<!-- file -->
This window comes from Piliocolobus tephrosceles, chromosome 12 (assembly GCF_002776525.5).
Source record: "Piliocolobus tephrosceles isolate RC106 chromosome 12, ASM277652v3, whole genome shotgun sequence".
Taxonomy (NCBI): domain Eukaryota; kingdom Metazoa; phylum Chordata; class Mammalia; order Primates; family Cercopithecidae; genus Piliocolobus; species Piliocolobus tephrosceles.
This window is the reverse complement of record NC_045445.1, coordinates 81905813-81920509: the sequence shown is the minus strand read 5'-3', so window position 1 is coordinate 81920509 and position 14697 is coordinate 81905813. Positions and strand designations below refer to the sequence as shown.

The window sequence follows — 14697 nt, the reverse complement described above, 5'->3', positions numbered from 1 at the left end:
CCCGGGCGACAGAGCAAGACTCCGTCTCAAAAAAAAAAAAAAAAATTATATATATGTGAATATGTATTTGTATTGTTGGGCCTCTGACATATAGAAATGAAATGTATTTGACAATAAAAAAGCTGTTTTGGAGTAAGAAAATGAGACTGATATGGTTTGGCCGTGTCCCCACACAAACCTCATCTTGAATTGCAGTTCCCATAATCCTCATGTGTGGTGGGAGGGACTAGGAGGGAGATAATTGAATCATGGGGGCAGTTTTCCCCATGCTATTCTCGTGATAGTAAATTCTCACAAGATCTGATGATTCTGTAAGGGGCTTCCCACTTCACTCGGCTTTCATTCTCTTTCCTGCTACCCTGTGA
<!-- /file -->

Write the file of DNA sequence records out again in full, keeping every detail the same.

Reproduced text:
This window comes from Piliocolobus tephrosceles, chromosome 12 (assembly GCF_002776525.5).
Source record: "Piliocolobus tephrosceles isolate RC106 chromosome 12, ASM277652v3, whole genome shotgun sequence".
Taxonomy (NCBI): domain Eukaryota; kingdom Metazoa; phylum Chordata; class Mammalia; order Primates; family Cercopithecidae; genus Piliocolobus; species Piliocolobus tephrosceles.
This window is the reverse complement of record NC_045445.1, coordinates 81905813-81920509: the sequence shown is the minus strand read 5'-3', so window position 1 is coordinate 81920509 and position 14697 is coordinate 81905813. Positions and strand designations below refer to the sequence as shown.

The window sequence follows — 14697 nt, the reverse complement described above, 5'->3', positions numbered from 1 at the left end:
CCCGGGCGACAGAGCAAGACTCCGTCTCAAAAAAAAAAAAAAAAATTATATATATGTGAATATGTATTTGTATTGTTGGGCCTCTGACATATAGAAATGAAATGTATTTGACAATAAAAAAGCTGTTTTGGAGTAAGAAAATGAGACTGATATGGTTTGGCCGTGTCCCCACACAAACCTCATCTTGAATTGCAGTTCCCATAATCCTCATGTGTGGTGGGAGGGACTAGGAGGGAGATAATTGAATCATGGGGGCAGTTTTCCCCATGCTATTCTCGTGATAGTAAATTCTCACAAGATCTGATGATTCTGTAAGGGGCTTCCCACTTCACTCGGCTTTCATTCTCTTTCCTGCTACCCTGTGA